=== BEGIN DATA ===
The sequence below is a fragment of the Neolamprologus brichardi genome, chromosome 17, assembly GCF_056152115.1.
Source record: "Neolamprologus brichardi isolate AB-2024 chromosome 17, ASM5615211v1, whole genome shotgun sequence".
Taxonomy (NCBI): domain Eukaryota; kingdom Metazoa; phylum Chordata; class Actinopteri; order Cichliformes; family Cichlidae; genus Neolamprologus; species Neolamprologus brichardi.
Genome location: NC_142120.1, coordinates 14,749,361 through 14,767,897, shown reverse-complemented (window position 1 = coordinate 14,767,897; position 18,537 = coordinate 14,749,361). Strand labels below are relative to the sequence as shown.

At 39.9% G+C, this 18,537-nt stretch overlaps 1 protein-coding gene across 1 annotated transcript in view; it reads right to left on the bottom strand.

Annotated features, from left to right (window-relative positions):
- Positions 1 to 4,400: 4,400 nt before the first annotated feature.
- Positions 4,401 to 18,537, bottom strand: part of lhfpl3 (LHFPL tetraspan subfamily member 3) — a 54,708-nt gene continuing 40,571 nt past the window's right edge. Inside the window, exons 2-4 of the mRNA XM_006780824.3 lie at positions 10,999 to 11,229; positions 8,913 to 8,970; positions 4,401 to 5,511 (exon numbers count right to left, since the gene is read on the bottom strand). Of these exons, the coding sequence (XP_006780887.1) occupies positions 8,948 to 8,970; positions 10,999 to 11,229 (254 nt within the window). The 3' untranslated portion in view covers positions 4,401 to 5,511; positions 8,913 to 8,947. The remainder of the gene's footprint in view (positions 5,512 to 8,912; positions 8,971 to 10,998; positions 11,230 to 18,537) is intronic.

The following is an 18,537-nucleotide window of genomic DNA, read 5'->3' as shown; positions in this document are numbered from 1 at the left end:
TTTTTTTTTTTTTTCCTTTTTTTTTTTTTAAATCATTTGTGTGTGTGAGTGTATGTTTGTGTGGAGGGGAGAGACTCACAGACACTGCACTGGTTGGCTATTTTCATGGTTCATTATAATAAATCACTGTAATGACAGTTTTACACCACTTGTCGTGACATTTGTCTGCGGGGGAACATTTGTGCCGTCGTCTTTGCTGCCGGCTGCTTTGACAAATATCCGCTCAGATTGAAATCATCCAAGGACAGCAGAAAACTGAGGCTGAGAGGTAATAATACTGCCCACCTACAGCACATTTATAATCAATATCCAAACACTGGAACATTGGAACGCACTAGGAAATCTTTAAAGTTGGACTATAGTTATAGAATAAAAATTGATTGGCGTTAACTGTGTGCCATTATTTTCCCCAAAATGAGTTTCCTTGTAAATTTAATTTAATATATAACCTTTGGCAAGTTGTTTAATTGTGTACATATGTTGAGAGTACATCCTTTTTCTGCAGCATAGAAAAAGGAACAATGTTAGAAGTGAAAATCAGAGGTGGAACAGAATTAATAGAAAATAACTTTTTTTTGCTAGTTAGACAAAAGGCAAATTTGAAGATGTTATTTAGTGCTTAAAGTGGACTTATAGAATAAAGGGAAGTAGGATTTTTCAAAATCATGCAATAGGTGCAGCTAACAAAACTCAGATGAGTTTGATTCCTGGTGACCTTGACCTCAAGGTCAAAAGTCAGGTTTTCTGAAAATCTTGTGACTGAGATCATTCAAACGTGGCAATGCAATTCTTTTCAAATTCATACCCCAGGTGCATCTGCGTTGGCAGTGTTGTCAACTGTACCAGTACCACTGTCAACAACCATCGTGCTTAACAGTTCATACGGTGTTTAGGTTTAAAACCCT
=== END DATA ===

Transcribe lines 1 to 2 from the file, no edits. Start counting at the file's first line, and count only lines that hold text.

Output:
The sequence below is a fragment of the Neolamprologus brichardi genome, chromosome 17, assembly GCF_056152115.1.
Source record: "Neolamprologus brichardi isolate AB-2024 chromosome 17, ASM5615211v1, whole genome shotgun sequence".